The Court noted that at the stage when summons were issued, no certificate under Section 65-B of the Evidence Act, 1872 in support of a “print-out” of the on-line publication, had been filed by the respondent. This on-line publication was the only matter which had been imputed to the present petitioners. Thus, the Court opined that since the certificate under Section 65-B of the Evidence Act, 1872 was absent, the print-out of the on-line publication could not be read in evidence, as correctly observed by the Magistrate. For this, the Court relied on Arjun Panditrao Khotkar v. Kailash Kushanrao Gorantyal, (2020) 7 SCC 1, wherein the Supreme Court held that “the certificate required under Section 65-B(4) was a condition precedent to the admissibility of evidence by way of electronic record. Oral evidence in the place of such certificate could not suffice as Section 65-B(4) was a mandatory requirement of the law”.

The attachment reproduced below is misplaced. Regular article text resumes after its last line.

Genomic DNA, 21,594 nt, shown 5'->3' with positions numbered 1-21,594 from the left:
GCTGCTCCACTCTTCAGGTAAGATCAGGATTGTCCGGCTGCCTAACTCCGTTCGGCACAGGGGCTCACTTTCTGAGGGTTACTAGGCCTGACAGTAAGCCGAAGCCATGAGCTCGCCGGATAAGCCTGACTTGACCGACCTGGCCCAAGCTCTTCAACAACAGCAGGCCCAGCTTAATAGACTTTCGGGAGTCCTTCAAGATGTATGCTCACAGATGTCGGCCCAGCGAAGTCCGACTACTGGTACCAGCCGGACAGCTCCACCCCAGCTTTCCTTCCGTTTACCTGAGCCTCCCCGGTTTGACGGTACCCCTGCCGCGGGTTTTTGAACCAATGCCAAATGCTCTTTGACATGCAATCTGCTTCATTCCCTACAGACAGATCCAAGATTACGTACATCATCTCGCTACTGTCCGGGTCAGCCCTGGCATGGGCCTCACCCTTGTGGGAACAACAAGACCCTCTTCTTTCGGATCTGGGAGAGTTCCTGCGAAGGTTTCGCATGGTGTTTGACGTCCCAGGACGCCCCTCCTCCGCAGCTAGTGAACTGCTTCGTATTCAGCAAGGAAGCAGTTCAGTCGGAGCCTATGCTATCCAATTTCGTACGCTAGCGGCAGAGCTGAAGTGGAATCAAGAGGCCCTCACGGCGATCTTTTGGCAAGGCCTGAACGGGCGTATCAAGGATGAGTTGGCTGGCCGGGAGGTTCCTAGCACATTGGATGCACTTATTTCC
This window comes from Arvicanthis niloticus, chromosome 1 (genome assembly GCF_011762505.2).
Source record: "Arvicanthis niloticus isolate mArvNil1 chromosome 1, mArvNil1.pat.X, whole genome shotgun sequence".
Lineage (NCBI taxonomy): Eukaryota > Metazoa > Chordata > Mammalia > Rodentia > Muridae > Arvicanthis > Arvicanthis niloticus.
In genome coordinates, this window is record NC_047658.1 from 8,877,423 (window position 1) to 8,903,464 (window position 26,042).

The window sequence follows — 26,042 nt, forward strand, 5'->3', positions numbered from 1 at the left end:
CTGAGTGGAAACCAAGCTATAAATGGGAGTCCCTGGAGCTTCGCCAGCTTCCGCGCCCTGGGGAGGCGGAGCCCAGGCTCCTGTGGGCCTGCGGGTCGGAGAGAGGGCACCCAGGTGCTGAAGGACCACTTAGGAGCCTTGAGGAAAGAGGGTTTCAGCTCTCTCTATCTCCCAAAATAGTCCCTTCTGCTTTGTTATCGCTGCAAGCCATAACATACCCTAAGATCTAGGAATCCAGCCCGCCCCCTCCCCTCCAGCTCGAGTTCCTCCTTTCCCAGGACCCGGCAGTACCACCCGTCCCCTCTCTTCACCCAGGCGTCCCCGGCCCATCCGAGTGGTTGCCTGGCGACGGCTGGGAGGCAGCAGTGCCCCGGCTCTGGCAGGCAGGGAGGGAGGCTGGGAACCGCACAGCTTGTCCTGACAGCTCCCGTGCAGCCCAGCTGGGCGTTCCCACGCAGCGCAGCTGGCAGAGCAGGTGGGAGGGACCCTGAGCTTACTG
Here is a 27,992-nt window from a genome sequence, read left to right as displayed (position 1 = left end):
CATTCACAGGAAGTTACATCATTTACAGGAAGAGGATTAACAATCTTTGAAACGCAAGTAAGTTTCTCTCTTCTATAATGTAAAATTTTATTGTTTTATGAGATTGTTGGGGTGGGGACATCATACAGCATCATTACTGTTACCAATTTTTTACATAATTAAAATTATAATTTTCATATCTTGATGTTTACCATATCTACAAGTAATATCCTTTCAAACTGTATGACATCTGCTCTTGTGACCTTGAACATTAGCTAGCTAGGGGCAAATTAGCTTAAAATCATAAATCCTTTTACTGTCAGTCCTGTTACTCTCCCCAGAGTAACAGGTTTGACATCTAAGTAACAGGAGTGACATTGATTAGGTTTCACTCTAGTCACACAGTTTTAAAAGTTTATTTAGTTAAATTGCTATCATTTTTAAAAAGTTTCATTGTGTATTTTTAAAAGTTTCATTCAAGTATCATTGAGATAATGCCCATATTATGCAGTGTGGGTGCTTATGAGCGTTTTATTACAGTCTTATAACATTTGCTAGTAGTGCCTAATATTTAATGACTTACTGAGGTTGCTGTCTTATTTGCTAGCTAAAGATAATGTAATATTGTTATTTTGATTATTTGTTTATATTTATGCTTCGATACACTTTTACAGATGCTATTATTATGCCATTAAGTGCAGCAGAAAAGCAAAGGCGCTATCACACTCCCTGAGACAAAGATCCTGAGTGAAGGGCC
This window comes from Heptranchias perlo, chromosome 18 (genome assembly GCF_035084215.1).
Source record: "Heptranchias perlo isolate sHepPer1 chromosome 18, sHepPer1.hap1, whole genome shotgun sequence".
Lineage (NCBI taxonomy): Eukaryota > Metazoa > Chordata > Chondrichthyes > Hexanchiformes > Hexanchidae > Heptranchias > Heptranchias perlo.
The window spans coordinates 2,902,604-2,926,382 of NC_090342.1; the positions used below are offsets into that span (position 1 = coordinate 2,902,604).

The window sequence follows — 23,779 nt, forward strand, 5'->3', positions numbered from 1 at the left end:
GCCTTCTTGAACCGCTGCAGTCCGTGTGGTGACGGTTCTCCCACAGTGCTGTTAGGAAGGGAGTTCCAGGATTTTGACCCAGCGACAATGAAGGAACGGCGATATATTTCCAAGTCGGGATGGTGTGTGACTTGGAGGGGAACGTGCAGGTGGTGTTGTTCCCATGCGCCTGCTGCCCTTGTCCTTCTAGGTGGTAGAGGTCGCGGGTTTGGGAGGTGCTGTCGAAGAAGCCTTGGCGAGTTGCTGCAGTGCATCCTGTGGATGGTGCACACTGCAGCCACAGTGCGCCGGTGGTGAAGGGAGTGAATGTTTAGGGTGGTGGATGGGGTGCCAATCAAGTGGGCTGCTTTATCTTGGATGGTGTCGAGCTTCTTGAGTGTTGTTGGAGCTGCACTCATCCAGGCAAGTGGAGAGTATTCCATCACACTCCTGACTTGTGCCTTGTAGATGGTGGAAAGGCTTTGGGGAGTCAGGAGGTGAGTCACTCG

The Court noted the portion of the publication that was extracted in the criminal complaint, which contained the allegations against the petitioners and opined that “there was nothing in the said extract that could be taken to be defamatory of the respondent”. The Court further noted that “the caption used in the publication only said that the dossier called JNU a “den of organised sex racket”, but nothing in the extract said anything against the respondent herself, much less anything that could be taken to be defamatory of the respondent”.